EFL chiefs have been forced to drop their salary cap rules in Leagues One and Two after losing a legal case against the PFA.
Clubs voted to approve the wages limits in August.
The measures capped League One club wages at £2.5milion per season, with sides in League Two limited to £1.5m.
But PFA chiefs launched their action after accusing EFL bosses of failing to consult properly with the union.
Now an independent arbitration panel has found in favour of the PFA, forcing the Football League to drop the caps with immediate effect.
BET OF THE DAY: GET THE BEST FOOTBALL PRICES ON THE MARKET WITH OUR EXPERT ADVICE
The PFA said it “welcomed” the decision, adding: “We hope to to open constructive dialogue to agree reasonable and proportionate cost control measures for the future.
PFA chief executive Gordon Taylor added: “We were disappointed that the EFL decided to introduce salary cap proposals, which were voted through without the proper consideration or consultation.
“We argued the new rules were in breach of obligations and are pleased the panel uheld the PFA’s claim.”
Union bosses insist they are aligned with the EFL in a wish to see sustainable clubs at all levels.
A PFA spokesman added: “We also recognise the huge economic pressure that clubs have come under due to the Covid-19 crisis.
“The PFA believes it is now in the best interest of the leagues, the clubs, and the players to work together and agree on rules that promote financial stability.”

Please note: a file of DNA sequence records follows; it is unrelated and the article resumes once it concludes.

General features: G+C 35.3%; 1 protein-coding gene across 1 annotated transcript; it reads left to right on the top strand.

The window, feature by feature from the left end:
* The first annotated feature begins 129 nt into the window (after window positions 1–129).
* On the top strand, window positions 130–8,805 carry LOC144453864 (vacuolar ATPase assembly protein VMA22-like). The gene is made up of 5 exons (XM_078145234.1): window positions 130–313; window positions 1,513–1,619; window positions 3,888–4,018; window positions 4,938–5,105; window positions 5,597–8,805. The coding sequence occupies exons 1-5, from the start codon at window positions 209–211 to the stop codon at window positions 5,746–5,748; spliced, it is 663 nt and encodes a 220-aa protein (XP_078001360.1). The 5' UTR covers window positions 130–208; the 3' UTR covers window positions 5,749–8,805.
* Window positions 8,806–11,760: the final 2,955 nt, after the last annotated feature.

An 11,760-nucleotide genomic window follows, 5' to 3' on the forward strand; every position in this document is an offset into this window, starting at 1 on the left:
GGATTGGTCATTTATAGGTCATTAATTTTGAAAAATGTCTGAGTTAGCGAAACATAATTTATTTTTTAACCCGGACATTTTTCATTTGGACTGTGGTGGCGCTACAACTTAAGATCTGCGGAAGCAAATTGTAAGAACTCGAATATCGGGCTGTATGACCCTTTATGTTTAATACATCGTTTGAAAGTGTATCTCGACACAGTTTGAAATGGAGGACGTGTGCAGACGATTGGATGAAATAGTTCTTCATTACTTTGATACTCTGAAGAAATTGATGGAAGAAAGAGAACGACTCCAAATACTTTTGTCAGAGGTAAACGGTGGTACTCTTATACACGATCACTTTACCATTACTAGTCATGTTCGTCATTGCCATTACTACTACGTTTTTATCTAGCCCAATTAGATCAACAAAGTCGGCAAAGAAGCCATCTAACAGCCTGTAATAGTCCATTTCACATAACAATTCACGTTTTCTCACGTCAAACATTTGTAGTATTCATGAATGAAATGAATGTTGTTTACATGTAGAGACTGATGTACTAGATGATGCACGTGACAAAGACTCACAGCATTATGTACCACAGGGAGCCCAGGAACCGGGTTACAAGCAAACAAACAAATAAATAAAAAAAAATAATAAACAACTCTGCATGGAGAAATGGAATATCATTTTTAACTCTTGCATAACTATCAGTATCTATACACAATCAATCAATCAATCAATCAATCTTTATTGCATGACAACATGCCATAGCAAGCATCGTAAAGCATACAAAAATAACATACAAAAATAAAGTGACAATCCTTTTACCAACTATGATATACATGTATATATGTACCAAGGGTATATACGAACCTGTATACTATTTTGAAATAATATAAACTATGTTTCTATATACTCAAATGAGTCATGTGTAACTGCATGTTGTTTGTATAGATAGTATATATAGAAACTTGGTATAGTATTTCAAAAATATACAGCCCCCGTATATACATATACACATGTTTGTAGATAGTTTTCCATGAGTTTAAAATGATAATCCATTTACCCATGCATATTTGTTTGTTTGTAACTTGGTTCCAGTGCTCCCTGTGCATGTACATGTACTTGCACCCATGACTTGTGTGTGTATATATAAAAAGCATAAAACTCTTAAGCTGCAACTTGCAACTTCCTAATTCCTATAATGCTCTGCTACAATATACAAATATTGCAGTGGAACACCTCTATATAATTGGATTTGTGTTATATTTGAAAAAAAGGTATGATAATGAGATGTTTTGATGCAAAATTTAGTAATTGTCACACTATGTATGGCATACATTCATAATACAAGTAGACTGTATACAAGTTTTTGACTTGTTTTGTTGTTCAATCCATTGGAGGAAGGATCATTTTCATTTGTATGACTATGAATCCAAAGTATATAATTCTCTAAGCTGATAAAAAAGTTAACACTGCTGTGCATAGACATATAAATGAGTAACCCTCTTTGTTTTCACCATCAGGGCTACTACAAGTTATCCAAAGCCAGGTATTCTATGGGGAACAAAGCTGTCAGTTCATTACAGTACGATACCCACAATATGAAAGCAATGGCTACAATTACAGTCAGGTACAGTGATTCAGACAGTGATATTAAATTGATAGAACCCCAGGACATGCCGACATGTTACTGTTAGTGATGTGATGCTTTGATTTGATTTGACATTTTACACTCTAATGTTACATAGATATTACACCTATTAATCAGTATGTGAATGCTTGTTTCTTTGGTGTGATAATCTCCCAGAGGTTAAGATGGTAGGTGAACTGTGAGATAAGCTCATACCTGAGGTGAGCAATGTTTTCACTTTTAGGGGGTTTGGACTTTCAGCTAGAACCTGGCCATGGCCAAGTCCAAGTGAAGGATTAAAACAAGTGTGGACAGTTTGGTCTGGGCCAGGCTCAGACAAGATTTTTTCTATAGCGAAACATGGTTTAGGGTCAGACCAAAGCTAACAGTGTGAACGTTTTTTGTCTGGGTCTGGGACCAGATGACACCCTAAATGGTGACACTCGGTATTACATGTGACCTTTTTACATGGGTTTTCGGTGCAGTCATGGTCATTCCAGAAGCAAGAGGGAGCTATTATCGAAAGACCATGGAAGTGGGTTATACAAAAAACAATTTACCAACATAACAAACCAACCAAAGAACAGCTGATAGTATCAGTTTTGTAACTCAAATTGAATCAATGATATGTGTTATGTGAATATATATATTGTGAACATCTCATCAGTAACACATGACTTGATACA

The EFL said they “will now discuss the matter of financial controls and implications linked to this outcome at a series of meetings with its member clubs later this week”.
Back when the plans had been approved in August, EFL chief executive David Baldwin admitted: “The term ‘salary cap’ is an emotive one, creating the impression of a restrictive measure.
“But we are clear in our view that this is neither the objective nor the likely effect of these changes to EFL regulations.”
He stressed the aim was to “help ensure clubs cannot extend themselves to the point that could cause financial instability”.
As a result of the panel’s verdict, the EFL have brought back last season’s Salary Cost Management Protocol (SCMP) regulations that link “player-related expenditure to turnover”.